8. Metabolomics in hypertension.

    Science.gov (United States)

    Nikolic, Sonja B; Sharman, James E; Adams, Murray J; Edwards, Lindsay M

    2014-06-01

    Hypertension is the most prevalent chronic medical condition and a major risk factor for cardiovascular morbidity and mortality. In the majority of hypertensive cases, the underlying cause of hypertension cannot be easily identified because of the heterogeneous, polygenic and multi-factorial nature of hypertension. Metabolomics is a relatively new field of research that has been used to evaluate metabolic perturbations associated with disease, identify disease biomarkers and to both assess and predict drug safety and efficacy. Metabolomics has been increasingly used to characterize risk factors for cardiovascular disease, including hypertension, and it appears to have significant potential for uncovering mechanisms of this complex disease. This review details the analytical techniques, pre-analytical steps and study designs used in metabolomics studies, as well as the emerging role for metabolomics in gaining mechanistic insights into the development of hypertension. Suggestions as to the future direction for metabolomics research in the field of hypertension are also proposed.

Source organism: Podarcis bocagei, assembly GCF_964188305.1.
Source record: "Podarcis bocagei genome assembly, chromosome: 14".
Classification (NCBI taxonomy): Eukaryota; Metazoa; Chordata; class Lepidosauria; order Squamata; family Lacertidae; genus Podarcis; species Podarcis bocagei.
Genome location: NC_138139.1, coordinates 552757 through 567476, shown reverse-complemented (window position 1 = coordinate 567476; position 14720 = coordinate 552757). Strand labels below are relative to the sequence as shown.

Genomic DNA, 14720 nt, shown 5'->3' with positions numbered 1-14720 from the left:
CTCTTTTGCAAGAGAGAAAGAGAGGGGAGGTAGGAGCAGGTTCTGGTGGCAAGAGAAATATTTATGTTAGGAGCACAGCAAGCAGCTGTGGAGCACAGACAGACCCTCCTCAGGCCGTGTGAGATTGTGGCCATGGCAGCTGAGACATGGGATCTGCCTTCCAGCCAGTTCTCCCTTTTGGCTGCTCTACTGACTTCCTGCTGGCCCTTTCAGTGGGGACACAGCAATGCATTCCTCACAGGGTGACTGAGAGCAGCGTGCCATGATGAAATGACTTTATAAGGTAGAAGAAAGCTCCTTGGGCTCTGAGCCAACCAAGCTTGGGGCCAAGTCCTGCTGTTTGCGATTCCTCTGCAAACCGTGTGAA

9. Discovery of safety biomarkers for atorvastatin in rat urine using mass spectrometry based metabolomics combined with global and targeted approach

    Energy Technology Data Exchange (ETDEWEB)

    Kumar, Bhowmik Salil [Bioanalysis and Biotransformation Research Center, Korea Institute of Science and Technology, P.O. Box 131, Cheongryang, Seoul 130-650 (Korea, Republic of); University of Science and Technology, (305-333) 113 Gwahangno, Yuseong-gu, Daejeon (Korea, Republic of); Lee, Young-Joo; Yi, Hong Jae [College of Pharmacy, Kyung Hee University, Hoegi-dong, Dongdaemun-gu, Seoul 130-791 (Korea, Republic of); Chung, Bong Chul [Bioanalysis and Biotransformation Research Center, Korea Institute of Science and Technology, P.O. Box 131, Cheongryang, Seoul 130-650 (Korea, Republic of); Jung, Byung Hwa, E-mail: jbhluck@kist.re.kr [Bioanalysis and Biotransformation Research Center, Korea Institute of Science and Technology, P.O. Box 131, Cheongryang, Seoul 130-650 (Korea, Republic of); University of Science and Technology, (305-333) 113 Gwahangno, Yuseong-gu, Daejeon (Korea, Republic of)

    2010-02-19